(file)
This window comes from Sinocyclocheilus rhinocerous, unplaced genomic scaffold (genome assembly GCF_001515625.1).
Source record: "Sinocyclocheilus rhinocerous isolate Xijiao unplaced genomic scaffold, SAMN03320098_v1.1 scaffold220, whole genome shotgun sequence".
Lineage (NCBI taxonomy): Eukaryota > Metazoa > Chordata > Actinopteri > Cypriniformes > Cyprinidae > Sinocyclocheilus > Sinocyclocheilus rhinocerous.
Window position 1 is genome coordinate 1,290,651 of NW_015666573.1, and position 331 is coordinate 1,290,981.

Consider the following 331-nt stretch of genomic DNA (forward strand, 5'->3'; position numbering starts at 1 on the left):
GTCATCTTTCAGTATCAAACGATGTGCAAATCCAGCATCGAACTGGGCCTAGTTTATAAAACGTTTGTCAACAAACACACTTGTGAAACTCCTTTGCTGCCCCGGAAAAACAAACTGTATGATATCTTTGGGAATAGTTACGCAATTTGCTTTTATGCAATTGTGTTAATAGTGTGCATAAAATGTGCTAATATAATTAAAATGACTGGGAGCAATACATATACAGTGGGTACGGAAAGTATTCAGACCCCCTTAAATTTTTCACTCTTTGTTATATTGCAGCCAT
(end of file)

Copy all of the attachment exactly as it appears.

This window comes from Sinocyclocheilus rhinocerous, unplaced genomic scaffold (genome assembly GCF_001515625.1).
Source record: "Sinocyclocheilus rhinocerous isolate Xijiao unplaced genomic scaffold, SAMN03320098_v1.1 scaffold220, whole genome shotgun sequence".
Lineage (NCBI taxonomy): Eukaryota > Metazoa > Chordata > Actinopteri > Cypriniformes > Cyprinidae > Sinocyclocheilus > Sinocyclocheilus rhinocerous.
Window position 1 is genome coordinate 1,290,651 of NW_015666573.1, and position 331 is coordinate 1,290,981.

Consider the following 331-nt stretch of genomic DNA (forward strand, 5'->3'; position numbering starts at 1 on the left):
GTCATCTTTCAGTATCAAACGATGTGCAAATCCAGCATCGAACTGGGCCTAGTTTATAAAACGTTTGTCAACAAACACACTTGTGAAACTCCTTTGCTGCCCCGGAAAAACAAACTGTATGATATCTTTGGGAATAGTTACGCAATTTGCTTTTATGCAATTGTGTTAATAGTGTGCATAAAATGTGCTAATATAATTAAAATGACTGGGAGCAATACATATACAGTGGGTACGGAAAGTATTCAGACCCCCTTAAATTTTTCACTCTTTGTTATATTGCAGCCAT